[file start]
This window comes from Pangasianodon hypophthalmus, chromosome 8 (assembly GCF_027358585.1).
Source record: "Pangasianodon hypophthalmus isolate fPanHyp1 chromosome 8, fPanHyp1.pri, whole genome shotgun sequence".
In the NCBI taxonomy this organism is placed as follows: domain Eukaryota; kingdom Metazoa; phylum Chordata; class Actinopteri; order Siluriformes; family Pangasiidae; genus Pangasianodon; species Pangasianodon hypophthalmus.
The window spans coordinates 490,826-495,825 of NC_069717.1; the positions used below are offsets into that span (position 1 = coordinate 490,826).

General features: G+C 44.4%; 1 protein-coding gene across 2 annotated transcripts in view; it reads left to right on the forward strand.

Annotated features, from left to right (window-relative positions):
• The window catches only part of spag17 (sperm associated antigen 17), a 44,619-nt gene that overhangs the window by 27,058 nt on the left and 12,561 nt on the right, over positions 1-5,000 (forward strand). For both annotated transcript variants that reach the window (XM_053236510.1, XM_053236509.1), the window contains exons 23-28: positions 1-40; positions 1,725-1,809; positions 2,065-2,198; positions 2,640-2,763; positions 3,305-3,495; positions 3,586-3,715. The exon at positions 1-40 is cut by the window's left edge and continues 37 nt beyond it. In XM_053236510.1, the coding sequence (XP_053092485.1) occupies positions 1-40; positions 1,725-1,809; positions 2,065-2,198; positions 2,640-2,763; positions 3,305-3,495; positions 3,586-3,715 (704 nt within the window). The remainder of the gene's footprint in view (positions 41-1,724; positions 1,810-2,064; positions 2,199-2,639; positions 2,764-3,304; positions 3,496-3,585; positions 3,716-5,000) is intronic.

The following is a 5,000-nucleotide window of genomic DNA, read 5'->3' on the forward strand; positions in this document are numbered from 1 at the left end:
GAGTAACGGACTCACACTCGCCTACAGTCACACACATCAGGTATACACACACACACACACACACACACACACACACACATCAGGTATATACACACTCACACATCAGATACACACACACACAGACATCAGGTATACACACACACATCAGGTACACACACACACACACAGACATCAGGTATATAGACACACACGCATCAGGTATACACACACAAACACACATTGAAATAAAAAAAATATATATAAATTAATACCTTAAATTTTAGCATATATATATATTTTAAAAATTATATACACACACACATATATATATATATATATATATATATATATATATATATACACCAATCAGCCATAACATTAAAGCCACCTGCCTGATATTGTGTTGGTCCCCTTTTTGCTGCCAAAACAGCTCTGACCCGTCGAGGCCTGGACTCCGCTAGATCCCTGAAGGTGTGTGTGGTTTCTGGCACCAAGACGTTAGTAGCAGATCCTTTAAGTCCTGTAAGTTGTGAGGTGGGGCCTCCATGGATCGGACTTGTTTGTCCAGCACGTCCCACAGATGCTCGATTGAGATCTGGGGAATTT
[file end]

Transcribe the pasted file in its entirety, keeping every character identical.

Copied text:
This window comes from Pangasianodon hypophthalmus, chromosome 8 (assembly GCF_027358585.1).
Source record: "Pangasianodon hypophthalmus isolate fPanHyp1 chromosome 8, fPanHyp1.pri, whole genome shotgun sequence".
In the NCBI taxonomy this organism is placed as follows: domain Eukaryota; kingdom Metazoa; phylum Chordata; class Actinopteri; order Siluriformes; family Pangasiidae; genus Pangasianodon; species Pangasianodon hypophthalmus.
The window spans coordinates 490,826-495,825 of NC_069717.1; the positions used below are offsets into that span (position 1 = coordinate 490,826).

General features: G+C 44.4%; 1 protein-coding gene across 2 annotated transcripts in view; it reads left to right on the forward strand.

Annotated features, from left to right (window-relative positions):
• The window catches only part of spag17 (sperm associated antigen 17), a 44,619-nt gene that overhangs the window by 27,058 nt on the left and 12,561 nt on the right, over positions 1-5,000 (forward strand). For both annotated transcript variants that reach the window (XM_053236510.1, XM_053236509.1), the window contains exons 23-28: positions 1-40; positions 1,725-1,809; positions 2,065-2,198; positions 2,640-2,763; positions 3,305-3,495; positions 3,586-3,715. The exon at positions 1-40 is cut by the window's left edge and continues 37 nt beyond it. In XM_053236510.1, the coding sequence (XP_053092485.1) occupies positions 1-40; positions 1,725-1,809; positions 2,065-2,198; positions 2,640-2,763; positions 3,305-3,495; positions 3,586-3,715 (704 nt within the window). The remainder of the gene's footprint in view (positions 41-1,724; positions 1,810-2,064; positions 2,199-2,639; positions 2,764-3,304; positions 3,496-3,585; positions 3,716-5,000) is intronic.

The following is a 5,000-nucleotide window of genomic DNA, read 5'->3' on the forward strand; positions in this document are numbered from 1 at the left end:
GAGTAACGGACTCACACTCGCCTACAGTCACACACATCAGGTATACACACACACACACACACACACACACACACACACATCAGGTATATACACACTCACACATCAGATACACACACACACAGACATCAGGTATACACACACACATCAGGTACACACACACACACACAGACATCAGGTATATAGACACACACGCATCAGGTATACACACACAAACACACATTGAAATAAAAAAAATATATATAAATTAATACCTTAAATTTTAGCATATATATATATTTTAAAAATTATATACACACACACATATATATATATATATATATATATATATATATATATATACACCAATCAGCCATAACATTAAAGCCACCTGCCTGATATTGTGTTGGTCCCCTTTTTGCTGCCAAAACAGCTCTGACCCGTCGAGGCCTGGACTCCGCTAGATCCCTGAAGGTGTGTGTGGTTTCTGGCACCAAGACGTTAGTAGCAGATCCTTTAAGTCCTGTAAGTTGTGAGGTGGGGCCTCCATGGATCGGACTTGTTTGTCCAGCACGTCCCACAGATGCTCGATTGAGATCTGGGGAATTT